Discussion in 'Audio Hardware' started by dennis1077, Dec 24, 2018.
Yes, I know of that problem. It is a compromise. My wife accepted those I have now.
I've used up my compromises over the last 40 some years.
And you are not allowed to have paintings on the wall? This was my solution but disguised as damping panels...
I use furniture "disguised as damping panels..."
Sofa's work wonderfully well.
They would be her choice, not me and allowed has nothing to do with it.
Being happy does
Got those! Carpet also
Sound like, you're in business...
Agreed. Having carpet, sofas, decorations, wall decoration, coffee table all contribute to diffusion/absorption. It's very important.
A coffee table would reflect.
Heard someone from somewhere, maybe on here years ago say going into your bathroom and sing or bring a radio. Then take the towels out and shower curtain if you have one and rugs and then do it again. Fun example.
This is so true. One of my bathrooms which has a tile floor has three rugs in it. When I remove the rugs to clean there is an obvious change acoustically. This simple change really shows how having tile or wood floors without rugs really changes the acoustics in a room. Probably not in a positive way in regard to reflections.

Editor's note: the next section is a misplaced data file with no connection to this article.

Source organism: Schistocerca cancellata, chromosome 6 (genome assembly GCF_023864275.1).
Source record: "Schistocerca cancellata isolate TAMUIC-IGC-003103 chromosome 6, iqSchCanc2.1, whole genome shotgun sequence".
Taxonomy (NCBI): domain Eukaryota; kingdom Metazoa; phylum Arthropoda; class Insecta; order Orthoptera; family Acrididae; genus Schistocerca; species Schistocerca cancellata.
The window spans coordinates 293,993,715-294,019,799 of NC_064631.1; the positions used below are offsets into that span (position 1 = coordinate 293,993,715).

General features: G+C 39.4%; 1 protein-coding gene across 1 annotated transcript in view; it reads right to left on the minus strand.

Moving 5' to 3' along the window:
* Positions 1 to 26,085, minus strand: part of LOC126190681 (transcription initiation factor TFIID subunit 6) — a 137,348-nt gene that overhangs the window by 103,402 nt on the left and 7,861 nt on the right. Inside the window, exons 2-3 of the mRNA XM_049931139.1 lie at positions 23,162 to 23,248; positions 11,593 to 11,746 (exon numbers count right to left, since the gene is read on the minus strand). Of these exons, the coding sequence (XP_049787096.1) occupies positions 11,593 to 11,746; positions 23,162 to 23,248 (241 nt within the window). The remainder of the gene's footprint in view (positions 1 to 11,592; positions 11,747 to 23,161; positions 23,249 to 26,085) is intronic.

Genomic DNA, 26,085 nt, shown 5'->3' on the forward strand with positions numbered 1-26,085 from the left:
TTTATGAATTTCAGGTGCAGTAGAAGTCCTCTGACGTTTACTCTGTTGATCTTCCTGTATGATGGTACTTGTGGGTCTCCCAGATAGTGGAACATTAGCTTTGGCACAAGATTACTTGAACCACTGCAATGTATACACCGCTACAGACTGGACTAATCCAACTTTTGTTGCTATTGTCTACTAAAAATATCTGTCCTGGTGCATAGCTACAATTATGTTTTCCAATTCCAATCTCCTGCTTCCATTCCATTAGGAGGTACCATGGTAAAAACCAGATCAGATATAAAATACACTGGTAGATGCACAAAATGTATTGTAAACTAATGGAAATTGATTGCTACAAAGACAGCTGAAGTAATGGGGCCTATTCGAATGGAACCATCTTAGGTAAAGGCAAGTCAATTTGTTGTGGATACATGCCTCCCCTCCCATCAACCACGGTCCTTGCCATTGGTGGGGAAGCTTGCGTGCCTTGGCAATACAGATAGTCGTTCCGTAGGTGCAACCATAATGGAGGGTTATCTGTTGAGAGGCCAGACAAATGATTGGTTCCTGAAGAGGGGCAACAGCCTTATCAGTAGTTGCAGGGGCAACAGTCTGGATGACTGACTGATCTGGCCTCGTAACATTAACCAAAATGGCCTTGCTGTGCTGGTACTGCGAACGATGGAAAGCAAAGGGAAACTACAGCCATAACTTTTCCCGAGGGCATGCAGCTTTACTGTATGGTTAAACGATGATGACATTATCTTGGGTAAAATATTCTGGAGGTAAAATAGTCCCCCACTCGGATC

My main system is in my living room (17' x 14') with pine floors. I couldn't imagine how it would sound without the area rug and furniture (two couches and a recliner). Even with that I doubt it's great acoustically with sheetrock walls and three windows.
New banana plugs are out for delivery. I may be able to proceed with my experiment today! I'm working without stands so placement is less than idea.
Option 1: My desk:
This option has sound coming from behind. The issue is one speaker will be higher than the other. I imagine this will screw up the soundstage. I can move them on the same level but they would be REALLY close. Whether close proximity is good or bad.....I don't really know.
Option 2: My dresser:
This option has sound coming from the side. Speakers are now even but possible still too close together.
Option 3: My stereo:
This option would have four speakers up front and would take some re-arranging.
First, I'd push the towers to the side and against the wall. I'd then move my receiver to the lower shelf where my pre-amp and headphone sit (I'd have about 2 inches of breathing room for the Onkyo). I'd then place the bookshelf speakers on either side of my turntable.